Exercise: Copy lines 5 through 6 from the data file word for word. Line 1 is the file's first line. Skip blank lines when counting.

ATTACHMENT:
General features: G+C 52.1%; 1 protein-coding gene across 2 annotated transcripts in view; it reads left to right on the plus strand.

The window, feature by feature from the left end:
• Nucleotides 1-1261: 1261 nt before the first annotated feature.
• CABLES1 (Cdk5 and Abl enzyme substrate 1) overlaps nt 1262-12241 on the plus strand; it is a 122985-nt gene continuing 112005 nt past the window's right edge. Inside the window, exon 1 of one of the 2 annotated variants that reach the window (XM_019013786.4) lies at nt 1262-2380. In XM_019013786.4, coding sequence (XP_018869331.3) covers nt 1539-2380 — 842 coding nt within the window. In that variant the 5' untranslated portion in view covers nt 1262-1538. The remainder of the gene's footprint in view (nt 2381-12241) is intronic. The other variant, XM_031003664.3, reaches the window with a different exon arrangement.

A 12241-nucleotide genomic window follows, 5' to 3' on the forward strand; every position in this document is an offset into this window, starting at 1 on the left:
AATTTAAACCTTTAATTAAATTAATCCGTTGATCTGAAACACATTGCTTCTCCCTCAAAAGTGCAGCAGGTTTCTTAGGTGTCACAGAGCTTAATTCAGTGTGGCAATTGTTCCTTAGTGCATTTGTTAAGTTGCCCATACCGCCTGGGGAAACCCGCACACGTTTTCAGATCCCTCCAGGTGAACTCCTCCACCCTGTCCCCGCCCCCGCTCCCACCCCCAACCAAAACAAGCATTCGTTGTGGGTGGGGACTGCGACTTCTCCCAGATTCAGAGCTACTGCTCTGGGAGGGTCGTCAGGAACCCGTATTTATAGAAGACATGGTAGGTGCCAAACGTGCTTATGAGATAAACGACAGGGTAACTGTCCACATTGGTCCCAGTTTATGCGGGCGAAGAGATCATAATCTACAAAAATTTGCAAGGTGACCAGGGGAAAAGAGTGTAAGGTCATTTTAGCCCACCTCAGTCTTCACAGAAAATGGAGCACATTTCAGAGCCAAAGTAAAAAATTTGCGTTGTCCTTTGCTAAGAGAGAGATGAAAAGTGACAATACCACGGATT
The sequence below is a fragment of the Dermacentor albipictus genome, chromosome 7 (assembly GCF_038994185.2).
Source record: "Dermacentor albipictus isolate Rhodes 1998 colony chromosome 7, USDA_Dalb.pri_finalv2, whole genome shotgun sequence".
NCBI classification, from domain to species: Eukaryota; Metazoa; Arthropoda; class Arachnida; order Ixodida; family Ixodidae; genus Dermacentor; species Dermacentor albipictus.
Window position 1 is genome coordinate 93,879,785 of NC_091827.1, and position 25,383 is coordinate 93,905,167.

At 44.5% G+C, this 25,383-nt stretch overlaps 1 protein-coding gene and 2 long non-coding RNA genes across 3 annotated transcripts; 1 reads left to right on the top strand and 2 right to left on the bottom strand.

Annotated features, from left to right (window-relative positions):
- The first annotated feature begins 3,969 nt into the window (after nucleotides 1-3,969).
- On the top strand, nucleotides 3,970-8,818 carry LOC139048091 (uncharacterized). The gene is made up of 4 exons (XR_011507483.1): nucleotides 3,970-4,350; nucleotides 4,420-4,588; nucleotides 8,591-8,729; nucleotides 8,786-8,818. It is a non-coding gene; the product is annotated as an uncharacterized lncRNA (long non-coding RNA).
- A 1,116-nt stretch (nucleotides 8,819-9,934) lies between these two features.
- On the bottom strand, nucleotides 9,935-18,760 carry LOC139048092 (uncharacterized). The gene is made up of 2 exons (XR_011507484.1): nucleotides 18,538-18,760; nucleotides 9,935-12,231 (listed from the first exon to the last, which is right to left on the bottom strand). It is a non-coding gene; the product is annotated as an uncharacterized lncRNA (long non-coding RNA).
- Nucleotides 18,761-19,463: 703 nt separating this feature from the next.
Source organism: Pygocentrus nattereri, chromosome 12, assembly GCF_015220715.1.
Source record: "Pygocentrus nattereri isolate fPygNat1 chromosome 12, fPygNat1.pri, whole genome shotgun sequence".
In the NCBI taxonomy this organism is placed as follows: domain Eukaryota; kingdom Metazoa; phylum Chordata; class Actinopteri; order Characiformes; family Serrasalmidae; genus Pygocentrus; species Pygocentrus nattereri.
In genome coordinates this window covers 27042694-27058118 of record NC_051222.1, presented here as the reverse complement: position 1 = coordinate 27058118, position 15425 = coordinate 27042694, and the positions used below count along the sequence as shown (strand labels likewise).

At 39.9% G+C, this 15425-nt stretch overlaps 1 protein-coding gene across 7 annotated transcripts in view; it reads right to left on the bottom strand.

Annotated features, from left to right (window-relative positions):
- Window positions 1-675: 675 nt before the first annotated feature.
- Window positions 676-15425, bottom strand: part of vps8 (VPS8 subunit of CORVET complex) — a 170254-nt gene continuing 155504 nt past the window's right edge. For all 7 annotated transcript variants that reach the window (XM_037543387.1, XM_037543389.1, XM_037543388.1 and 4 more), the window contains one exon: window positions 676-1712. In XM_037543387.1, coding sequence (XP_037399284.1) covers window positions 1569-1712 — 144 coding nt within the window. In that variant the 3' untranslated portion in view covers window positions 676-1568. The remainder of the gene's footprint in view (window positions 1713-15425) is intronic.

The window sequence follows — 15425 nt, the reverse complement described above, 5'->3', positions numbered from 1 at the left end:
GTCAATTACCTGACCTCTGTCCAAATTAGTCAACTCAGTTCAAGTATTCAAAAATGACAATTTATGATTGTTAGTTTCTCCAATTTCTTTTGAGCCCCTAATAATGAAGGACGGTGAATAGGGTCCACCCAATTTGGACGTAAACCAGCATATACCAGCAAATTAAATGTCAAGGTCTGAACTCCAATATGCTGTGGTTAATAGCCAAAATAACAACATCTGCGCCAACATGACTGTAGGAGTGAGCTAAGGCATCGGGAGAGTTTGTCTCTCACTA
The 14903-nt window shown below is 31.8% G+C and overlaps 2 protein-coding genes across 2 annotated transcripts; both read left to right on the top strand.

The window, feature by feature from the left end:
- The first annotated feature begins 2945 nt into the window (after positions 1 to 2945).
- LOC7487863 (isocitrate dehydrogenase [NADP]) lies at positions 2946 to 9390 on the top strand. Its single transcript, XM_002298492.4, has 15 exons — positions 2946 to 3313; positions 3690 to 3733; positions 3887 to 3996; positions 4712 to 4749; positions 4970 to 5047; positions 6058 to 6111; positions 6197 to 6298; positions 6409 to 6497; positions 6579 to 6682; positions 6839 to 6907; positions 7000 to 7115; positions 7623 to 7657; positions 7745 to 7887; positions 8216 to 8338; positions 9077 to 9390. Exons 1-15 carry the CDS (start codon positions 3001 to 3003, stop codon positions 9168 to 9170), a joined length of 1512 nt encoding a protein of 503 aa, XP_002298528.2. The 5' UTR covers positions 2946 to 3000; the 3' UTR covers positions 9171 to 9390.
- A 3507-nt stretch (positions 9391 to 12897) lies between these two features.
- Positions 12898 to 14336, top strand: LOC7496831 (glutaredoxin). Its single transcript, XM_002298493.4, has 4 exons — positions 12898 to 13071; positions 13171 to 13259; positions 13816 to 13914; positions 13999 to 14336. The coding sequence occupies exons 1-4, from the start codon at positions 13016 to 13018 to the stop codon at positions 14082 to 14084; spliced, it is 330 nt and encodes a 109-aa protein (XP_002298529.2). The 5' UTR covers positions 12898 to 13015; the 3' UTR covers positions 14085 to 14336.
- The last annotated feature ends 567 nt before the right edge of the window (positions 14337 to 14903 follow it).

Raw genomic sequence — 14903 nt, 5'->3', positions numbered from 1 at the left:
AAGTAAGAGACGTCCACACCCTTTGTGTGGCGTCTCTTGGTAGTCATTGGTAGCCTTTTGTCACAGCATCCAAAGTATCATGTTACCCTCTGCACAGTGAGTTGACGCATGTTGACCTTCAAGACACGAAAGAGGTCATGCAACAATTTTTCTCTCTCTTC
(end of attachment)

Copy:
A 12241-nucleotide genomic window follows, 5' to 3' on the forward strand; every position in this document is an offset into this window, starting at 1 on the left:
AATTTAAACCTTTAATTAAATTAATCCGTTGATCTGAAACACATTGCTTCTCCCTCAAAAGTGCAGCAGGTTTCTTAGGTGTCACAGAGCTTAATTCAGTGTGGCAATTGTTCCTTAGTGCATTTGTTAAGTTGCCCATACCGCCTGGGGAAACCCGCACACGTTTTCAGATCCCTCCAGGTGAACTCCTCCACCCTGTCCCCGCCCCCGCTCCCACCCCCAACCAAAACAAGCATTCGTTGTGGGTGGGGACTGCGACTTCTCCCAGATTCAGAGCTACTGCTCTGGGAGGGTCGTCAGGAACCCGTATTTATAGAAGACATGGTAGGTGCCAAACGTGCTTATGAGATAAACGACAGGGTAACTGTCCACATTGGTCCCAGTTTATGCGGGCGAAGAGATCATAATCTACAAAAATTTGCAAGGTGACCAGGGGAAAAGAGTGTAAGGTCATTTTAGCCCACCTCAGTCTTCACAGAAAATGGAGCACATTTCAGAGCCAAAGTAAAAAATTTGCGTTGTCCTTTGCTAAGAGAGAGATGAAAAGTGACAATACCACGGATT